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Primark owner Associated British Foods reports surge in full-year profit

Revenue for Primark alone increased by 19% to £7.05bn – thanks to a particularly strong performance in the UK 

Josie Cox
Business Editor
Tuesday 07 November 2017 08:54 GMT
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The group said it anticipated that the budget clothes chain would continue to expand in the year to come
The group said it anticipated that the budget clothes chain would continue to expand in the year to come (Getty)

The company that owns Primark reported a more than 20 per cent surge in profit for its most recent financial year, largely thanks to strong earnings at the low-cost fashion chain.

Associated British Foods on Tuesday said that group revenue had risen 15 per cent to £15.4bn in the year to 16 September. Revenue for Primark alone increased by 19 per cent to £7.05bn – thanks to a particularly strong performance in the UK. Overall group adjusted operating profit jumped by 22 per cent to £1.36bn.

“This was a highly successful year for the group,” said George Weston, chief executive of ABF. “These results reflect our international diversity, and the strong underlying performance of our businesses was driven by management actions throughout the year,” he added.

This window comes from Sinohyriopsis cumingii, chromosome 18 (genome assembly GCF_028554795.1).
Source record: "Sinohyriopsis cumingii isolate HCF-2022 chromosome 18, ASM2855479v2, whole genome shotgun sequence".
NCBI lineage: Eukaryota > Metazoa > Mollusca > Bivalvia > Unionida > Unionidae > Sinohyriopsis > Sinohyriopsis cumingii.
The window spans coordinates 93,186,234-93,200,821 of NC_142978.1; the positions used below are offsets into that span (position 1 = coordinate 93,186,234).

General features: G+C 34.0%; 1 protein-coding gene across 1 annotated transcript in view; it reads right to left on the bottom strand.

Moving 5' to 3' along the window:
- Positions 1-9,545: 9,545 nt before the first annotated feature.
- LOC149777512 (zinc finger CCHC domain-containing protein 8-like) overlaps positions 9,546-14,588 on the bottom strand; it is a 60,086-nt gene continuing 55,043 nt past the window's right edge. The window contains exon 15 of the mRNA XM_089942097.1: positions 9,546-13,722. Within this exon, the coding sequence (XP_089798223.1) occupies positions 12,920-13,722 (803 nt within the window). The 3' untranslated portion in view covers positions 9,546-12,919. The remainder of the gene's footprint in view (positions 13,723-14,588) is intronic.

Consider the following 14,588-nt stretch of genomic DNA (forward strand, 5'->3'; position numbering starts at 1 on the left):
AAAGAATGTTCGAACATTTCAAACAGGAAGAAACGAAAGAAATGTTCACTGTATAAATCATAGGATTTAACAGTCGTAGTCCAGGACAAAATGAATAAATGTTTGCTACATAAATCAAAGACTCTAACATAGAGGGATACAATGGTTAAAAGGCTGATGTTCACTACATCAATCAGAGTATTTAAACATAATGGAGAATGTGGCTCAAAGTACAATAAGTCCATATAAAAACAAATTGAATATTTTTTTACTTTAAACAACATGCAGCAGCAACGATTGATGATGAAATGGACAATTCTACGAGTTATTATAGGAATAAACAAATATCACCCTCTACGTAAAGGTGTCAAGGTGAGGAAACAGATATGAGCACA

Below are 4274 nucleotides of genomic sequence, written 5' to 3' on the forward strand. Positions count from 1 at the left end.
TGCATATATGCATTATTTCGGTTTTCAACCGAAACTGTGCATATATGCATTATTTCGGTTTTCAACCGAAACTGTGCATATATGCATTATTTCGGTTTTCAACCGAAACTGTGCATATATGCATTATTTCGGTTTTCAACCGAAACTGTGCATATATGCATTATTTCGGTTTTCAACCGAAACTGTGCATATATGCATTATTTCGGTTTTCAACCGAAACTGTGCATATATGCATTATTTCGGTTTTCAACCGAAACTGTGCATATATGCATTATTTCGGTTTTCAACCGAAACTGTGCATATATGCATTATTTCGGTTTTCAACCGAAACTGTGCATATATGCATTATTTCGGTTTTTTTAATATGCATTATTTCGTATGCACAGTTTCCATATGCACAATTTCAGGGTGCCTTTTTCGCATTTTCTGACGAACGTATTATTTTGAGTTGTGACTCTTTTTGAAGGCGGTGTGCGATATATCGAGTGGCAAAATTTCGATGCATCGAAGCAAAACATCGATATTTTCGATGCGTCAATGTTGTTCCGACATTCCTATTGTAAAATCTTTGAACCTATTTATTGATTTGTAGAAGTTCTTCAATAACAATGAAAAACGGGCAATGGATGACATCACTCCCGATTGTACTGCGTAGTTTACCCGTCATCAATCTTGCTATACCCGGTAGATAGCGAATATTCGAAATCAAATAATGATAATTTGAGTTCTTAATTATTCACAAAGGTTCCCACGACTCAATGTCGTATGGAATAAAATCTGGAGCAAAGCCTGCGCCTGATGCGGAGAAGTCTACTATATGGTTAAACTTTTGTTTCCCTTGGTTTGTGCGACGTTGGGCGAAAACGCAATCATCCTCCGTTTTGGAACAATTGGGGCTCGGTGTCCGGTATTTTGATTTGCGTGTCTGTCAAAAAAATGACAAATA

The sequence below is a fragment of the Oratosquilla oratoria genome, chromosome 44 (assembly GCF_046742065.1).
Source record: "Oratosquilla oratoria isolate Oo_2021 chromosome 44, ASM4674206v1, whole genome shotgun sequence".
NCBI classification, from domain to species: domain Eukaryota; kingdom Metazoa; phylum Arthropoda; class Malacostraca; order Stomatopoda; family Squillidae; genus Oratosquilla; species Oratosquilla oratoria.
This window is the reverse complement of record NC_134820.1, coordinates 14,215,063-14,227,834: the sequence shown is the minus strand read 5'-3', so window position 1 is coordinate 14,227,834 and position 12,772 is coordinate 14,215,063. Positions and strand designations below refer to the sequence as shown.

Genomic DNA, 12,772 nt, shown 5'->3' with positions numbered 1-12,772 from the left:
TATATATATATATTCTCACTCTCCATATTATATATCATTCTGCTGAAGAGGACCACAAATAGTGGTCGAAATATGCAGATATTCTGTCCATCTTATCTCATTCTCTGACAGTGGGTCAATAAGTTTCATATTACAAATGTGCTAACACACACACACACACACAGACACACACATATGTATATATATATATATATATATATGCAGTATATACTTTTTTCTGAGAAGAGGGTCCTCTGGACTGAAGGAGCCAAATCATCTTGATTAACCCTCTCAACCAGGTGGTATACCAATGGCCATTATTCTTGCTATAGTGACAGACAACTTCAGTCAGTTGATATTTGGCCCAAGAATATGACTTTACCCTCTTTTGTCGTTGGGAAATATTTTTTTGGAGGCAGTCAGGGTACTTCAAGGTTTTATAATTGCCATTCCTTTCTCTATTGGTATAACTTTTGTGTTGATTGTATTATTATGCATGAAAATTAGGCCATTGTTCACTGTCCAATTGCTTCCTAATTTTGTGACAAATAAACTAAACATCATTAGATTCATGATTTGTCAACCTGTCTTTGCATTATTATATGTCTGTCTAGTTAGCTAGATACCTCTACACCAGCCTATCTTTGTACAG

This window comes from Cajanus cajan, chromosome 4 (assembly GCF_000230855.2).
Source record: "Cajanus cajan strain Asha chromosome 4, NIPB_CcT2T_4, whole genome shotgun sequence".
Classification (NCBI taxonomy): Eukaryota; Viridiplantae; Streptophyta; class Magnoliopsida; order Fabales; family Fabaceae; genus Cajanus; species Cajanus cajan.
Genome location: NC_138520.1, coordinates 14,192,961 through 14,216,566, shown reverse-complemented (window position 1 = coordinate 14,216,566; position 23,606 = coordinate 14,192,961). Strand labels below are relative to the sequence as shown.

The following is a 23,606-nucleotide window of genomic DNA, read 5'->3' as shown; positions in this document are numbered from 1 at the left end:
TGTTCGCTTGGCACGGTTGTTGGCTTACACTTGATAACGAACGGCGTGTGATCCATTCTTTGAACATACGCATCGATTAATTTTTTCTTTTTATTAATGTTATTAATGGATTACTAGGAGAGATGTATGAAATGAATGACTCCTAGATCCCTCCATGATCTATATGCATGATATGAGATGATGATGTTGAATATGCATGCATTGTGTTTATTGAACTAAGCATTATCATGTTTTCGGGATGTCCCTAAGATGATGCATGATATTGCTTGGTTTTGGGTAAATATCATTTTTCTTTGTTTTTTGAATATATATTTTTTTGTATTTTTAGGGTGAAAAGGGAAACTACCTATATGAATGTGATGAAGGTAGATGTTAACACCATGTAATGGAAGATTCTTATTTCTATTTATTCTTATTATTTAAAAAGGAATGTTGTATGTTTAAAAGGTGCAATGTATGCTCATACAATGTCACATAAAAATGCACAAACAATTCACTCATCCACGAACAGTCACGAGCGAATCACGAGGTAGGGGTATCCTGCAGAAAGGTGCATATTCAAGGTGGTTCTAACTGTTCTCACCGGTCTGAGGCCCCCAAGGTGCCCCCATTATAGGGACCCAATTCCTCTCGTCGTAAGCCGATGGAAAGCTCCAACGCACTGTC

He said that capital investment had hit a record during the year, as ABF “continued to pursue the opportunities to grow our businesses into the future”.

In addition to Primark, ABF also owns a big sugar, grocery, agriculture and ingredients business, employing around 133,000 people in 50 countries. Looking ahead, the group said that it anticipated that Primark would continue to expand in the year to come, helping retail profits to rise further. It said that it also expects progress in its grocery, agriculture and ingredients divisions.

“Taking all of these factors into account, at this early stage, we expect progress in adjusted operating profit and adjusted earnings per share for the group for the coming year,” chairman Charles Sinclair said.

Commenting on the likely impact of Brexit on ABF’s performance, the company said that the UK’s departure from the EU could affect the diversity of its operations and its geographical footprint. But it also said that changes in legislation and trade agreements “provide significant opportunities for the food industry to replace imported food and build export markets and, for UK agricultural policy particularly, they have the potential to benefit our group”.

ABF said that it was “engaged at all levels with a number of UK Government departments to ensure that the full range of opportunities and risks, as they affect us, are recognised”.

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